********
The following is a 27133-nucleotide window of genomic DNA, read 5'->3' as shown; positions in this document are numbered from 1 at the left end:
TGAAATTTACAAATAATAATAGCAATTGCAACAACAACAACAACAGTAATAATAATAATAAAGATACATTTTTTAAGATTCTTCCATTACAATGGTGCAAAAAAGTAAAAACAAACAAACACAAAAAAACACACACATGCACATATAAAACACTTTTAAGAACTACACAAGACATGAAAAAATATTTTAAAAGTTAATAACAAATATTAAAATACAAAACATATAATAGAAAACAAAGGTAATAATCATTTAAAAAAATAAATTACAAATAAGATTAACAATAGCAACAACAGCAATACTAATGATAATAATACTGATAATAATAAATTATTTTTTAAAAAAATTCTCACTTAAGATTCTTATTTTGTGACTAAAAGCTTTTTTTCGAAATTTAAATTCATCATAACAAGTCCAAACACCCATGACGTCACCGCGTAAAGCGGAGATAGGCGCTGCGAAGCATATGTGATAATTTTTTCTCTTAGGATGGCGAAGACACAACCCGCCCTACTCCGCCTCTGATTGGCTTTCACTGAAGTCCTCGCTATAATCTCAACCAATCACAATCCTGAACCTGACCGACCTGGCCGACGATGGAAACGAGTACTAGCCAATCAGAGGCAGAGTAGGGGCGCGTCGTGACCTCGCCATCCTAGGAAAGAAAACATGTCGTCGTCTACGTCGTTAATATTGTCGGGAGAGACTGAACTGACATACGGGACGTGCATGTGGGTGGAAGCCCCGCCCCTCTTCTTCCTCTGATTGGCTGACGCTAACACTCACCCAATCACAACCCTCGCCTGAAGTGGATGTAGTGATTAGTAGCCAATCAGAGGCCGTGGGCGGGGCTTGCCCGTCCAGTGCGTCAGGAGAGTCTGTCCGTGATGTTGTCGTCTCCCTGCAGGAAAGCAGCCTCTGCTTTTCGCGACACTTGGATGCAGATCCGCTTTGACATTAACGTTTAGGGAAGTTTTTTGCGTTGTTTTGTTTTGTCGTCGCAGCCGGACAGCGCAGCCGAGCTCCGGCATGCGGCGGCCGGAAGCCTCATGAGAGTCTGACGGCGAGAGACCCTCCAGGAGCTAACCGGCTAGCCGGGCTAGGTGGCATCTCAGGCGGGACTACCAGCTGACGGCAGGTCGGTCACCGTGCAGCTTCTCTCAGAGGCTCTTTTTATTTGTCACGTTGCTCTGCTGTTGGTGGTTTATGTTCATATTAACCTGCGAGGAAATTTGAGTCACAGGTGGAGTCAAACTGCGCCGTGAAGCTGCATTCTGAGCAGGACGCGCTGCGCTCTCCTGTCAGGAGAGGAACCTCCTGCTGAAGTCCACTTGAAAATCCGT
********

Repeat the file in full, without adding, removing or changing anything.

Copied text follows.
The following is a 27133-nucleotide window of genomic DNA, read 5'->3' as shown; positions in this document are numbered from 1 at the left end:
TGAAATTTACAAATAATAATAGCAATTGCAACAACAACAACAACAGTAATAATAATAATAAAGATACATTTTTTAAGATTCTTCCATTACAATGGTGCAAAAAAGTAAAAACAAACAAACACAAAAAAACACACACATGCACATATAAAACACTTTTAAGAACTACACAAGACATGAAAAAATATTTTAAAAGTTAATAACAAATATTAAAATACAAAACATATAATAGAAAACAAAGGTAATAATCATTTAAAAAAATAAATTACAAATAAGATTAACAATAGCAACAACAGCAATACTAATGATAATAATACTGATAATAATAAATTATTTTTTAAAAAAATTCTCACTTAAGATTCTTATTTTGTGACTAAAAGCTTTTTTTCGAAATTTAAATTCATCATAACAAGTCCAAACACCCATGACGTCACCGCGTAAAGCGGAGATAGGCGCTGCGAAGCATATGTGATAATTTTTTCTCTTAGGATGGCGAAGACACAACCCGCCCTACTCCGCCTCTGATTGGCTTTCACTGAAGTCCTCGCTATAATCTCAACCAATCACAATCCTGAACCTGACCGACCTGGCCGACGATGGAAACGAGTACTAGCCAATCAGAGGCAGAGTAGGGGCGCGTCGTGACCTCGCCATCCTAGGAAAGAAAACATGTCGTCGTCTACGTCGTTAATATTGTCGGGAGAGACTGAACTGACATACGGGACGTGCATGTGGGTGGAAGCCCCGCCCCTCTTCTTCCTCTGATTGGCTGACGCTAACACTCACCCAATCACAACCCTCGCCTGAAGTGGATGTAGTGATTAGTAGCCAATCAGAGGCCGTGGGCGGGGCTTGCCCGTCCAGTGCGTCAGGAGAGTCTGTCCGTGATGTTGTCGTCTCCCTGCAGGAAAGCAGCCTCTGCTTTTCGCGACACTTGGATGCAGATCCGCTTTGACATTAACGTTTAGGGAAGTTTTTTGCGTTGTTTTGTTTTGTCGTCGCAGCCGGACAGCGCAGCCGAGCTCCGGCATGCGGCGGCCGGAAGCCTCATGAGAGTCTGACGGCGAGAGACCCTCCAGGAGCTAACCGGCTAGCCGGGCTAGGTGGCATCTCAGGCGGGACTACCAGCTGACGGCAGGTCGGTCACCGTGCAGCTTCTCTCAGAGGCTCTTTTTATTTGTCACGTTGCTCTGCTGTTGGTGGTTTATGTTCATATTAACCTGCGAGGAAATTTGAGTCACAGGTGGAGTCAAACTGCGCCGTGAAGCTGCATTCTGAGCAGGACGCGCTGCGCTCTCCTGTCAGGAGAGGAACCTCCTGCTGAAGTCCACTTGAAAATCCGT